Translating corporate R&D behaviour into policy support: an interview with the IPTS Director
Most of those familiar with the EU’s Barcelona goal of investing 3% of GDP in research by 2010 will also know that its designers intended for two-thirds of this investment to come from the
private sector, bringing private-sector research and development (R&D) spending up to 66% of total spending has proved no easy feat however, with the figure remaining stubbornly at around
So how should policy-makers go about encouraging private sector investment? Is it a case of lowering the tax burden? Or providing subsidies? Increasing protection of intellectual property? The
perfect policy mix has thus far remained elusive both in Europe and elsewhere.
A conference in Seville, Spain, on 8 and 9 October sought to increase understanding of the ‘Role and Dynamics of Corporate R&D’. The event was organised by the Institute for Prospective
Technological Studies (IPTS), one of the research institutes of the European Commission’s Joint Research Centre (JRC), in collaboration with the European Commission’s Directorate-General for
‘We know a great deal about the public research sector – about what is being spent, and on what. We also know the motivations for spending in the pubic sector,’ explained Peter Kind, Director
of the IPTS, in an interview with CORDIS News.
With the Lisbon Agenda requiring a shift in spending priorities within the corporate sector, policy-makers need to know as much about that sector as they do about the public sector, said Mr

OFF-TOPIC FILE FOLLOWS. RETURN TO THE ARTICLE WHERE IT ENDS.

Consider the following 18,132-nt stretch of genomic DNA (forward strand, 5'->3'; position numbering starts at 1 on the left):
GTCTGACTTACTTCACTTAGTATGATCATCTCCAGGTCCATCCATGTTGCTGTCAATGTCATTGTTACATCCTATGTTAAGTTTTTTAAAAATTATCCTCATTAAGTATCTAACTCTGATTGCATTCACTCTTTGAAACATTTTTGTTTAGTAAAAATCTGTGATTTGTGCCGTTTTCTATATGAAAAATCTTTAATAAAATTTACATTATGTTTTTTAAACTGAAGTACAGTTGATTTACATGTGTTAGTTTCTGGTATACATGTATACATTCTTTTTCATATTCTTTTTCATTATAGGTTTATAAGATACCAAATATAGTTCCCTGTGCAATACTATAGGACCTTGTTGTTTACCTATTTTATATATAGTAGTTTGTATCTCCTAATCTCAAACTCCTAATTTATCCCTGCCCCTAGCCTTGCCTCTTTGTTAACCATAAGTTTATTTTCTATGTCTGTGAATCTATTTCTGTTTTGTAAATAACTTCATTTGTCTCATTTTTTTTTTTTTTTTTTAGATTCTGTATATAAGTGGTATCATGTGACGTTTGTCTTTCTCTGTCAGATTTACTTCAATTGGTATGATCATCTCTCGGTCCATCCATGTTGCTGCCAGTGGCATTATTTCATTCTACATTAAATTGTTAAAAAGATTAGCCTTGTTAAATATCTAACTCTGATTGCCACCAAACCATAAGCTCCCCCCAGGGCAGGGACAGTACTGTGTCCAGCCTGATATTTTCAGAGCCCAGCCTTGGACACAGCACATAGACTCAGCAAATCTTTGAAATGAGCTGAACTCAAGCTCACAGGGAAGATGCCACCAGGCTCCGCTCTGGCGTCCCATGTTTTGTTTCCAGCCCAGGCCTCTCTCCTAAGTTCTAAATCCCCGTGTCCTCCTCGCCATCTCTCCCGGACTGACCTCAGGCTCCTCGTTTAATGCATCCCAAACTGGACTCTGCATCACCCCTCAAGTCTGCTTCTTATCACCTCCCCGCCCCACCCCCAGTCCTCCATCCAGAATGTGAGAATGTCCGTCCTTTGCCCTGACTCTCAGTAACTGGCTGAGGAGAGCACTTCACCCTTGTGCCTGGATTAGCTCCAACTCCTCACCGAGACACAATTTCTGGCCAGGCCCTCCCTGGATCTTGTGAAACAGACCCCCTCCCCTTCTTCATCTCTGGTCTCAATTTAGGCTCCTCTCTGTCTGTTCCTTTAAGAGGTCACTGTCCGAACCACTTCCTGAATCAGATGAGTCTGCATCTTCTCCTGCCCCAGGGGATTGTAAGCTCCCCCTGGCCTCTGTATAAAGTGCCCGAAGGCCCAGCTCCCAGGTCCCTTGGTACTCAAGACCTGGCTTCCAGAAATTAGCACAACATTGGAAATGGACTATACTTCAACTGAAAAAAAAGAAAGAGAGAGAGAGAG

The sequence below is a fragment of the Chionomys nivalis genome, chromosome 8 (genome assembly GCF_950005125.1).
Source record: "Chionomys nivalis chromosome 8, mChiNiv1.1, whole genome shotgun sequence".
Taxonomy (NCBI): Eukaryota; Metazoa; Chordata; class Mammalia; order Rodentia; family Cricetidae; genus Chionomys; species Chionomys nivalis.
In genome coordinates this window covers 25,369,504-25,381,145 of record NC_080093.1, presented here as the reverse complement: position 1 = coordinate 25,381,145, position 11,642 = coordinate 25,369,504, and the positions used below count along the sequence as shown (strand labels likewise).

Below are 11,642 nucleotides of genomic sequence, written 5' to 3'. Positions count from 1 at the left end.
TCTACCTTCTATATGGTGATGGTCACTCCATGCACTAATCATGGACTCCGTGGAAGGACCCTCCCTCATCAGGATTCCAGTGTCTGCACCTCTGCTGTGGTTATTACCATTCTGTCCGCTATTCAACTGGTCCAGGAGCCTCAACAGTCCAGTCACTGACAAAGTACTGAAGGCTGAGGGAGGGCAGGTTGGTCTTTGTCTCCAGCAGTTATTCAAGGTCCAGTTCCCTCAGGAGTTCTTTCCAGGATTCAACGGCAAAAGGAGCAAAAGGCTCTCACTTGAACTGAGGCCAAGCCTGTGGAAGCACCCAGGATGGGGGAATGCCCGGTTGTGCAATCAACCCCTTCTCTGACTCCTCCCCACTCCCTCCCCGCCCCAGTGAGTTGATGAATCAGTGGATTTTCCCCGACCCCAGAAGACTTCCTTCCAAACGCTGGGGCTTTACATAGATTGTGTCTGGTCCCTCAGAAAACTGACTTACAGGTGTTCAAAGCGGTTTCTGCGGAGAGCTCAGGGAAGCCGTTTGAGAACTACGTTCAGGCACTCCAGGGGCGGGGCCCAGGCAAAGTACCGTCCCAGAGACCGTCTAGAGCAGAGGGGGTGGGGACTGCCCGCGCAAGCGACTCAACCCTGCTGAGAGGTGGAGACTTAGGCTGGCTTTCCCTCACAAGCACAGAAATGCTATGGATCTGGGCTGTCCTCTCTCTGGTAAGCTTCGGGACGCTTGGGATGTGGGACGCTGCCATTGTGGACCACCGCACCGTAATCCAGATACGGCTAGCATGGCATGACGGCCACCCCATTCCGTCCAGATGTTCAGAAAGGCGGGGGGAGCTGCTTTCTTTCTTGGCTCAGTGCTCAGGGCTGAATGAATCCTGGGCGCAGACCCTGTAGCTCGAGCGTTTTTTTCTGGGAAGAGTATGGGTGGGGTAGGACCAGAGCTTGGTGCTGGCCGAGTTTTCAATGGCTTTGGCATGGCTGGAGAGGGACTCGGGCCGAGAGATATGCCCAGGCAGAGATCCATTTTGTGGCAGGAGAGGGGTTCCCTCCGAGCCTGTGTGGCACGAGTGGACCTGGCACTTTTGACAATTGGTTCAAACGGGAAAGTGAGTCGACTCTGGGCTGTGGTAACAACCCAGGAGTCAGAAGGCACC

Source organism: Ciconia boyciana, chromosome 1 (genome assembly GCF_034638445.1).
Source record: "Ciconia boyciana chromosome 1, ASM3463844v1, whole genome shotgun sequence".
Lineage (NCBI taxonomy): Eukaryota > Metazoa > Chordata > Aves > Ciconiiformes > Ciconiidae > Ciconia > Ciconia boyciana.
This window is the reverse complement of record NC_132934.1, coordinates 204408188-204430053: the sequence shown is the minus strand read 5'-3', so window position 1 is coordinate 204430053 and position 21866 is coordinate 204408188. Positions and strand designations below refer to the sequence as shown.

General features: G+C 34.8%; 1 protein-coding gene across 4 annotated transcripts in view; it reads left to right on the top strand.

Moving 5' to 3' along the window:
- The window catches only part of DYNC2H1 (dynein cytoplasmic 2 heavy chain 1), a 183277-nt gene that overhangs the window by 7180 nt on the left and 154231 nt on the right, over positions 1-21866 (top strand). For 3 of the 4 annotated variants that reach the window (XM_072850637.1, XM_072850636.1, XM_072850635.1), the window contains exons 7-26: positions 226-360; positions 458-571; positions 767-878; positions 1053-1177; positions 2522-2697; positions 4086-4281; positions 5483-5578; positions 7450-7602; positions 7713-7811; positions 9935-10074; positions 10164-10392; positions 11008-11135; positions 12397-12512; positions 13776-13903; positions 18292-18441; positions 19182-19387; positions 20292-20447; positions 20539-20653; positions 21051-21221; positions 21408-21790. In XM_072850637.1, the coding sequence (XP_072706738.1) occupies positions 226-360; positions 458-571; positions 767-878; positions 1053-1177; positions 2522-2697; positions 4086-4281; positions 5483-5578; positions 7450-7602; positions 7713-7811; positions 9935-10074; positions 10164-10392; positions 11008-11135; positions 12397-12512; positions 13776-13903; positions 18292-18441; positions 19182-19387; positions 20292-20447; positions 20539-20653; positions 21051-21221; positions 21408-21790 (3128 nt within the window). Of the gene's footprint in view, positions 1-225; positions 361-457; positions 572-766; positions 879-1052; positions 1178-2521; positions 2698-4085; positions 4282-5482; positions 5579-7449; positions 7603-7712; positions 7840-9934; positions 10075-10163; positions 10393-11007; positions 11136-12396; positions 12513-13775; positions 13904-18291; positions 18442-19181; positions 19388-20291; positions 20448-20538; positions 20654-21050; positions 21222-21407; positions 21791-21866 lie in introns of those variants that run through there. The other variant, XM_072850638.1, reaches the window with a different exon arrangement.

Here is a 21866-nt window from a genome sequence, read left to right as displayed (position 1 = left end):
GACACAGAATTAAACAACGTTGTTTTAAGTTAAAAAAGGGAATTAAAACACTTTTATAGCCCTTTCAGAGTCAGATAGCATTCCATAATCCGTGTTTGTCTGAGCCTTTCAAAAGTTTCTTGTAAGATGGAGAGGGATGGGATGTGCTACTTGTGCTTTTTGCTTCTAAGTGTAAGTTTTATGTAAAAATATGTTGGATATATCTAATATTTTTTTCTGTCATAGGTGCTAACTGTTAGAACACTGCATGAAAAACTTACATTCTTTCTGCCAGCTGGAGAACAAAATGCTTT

Kind, explaining the motivation for the conference.
The IPTS seeks to promote and enable a better understanding of the links between technology, economy and society. Its mission is to provide customer-driven support to the EU policy-making
process by researching science-based responses to policy challenges that have both a socio-economic and a scientific or technological dimension.
In this capacity, the IPTS seeks to establish and pass on to policy-makers what the likely impact of a particular policy would be on corporate behaviour. ‘We need to provide policy-makers with
the most robust information possible,’ says Mr Kind.
What better way to collate this information than to bring together some of the best-known members of the scientific community in this field within the context of a scientific conference,
thought the IPTS.
As Mr Kind emphasises, while the IPTS does get involved in the science behind industrial investment, its main focus is on the translation of the science into information that policy-makers will
be able to use. Other conferences have addressed different aspects of corporate investment from more specific angles, but the translational aspect makes this conference unique.
‘People have done excellent academic research, but hadn’t thought how the results could be useful for policy. It would be nice if we could bridge that gap,’ says Mr Kind. ‘To be useful, the
output has to be taken up.’
Ultimately the kind of analysis done by the IPTS should enable policy-makers to implement the optimum policy mix, establishing the conditions that encourage companies to invest in research. But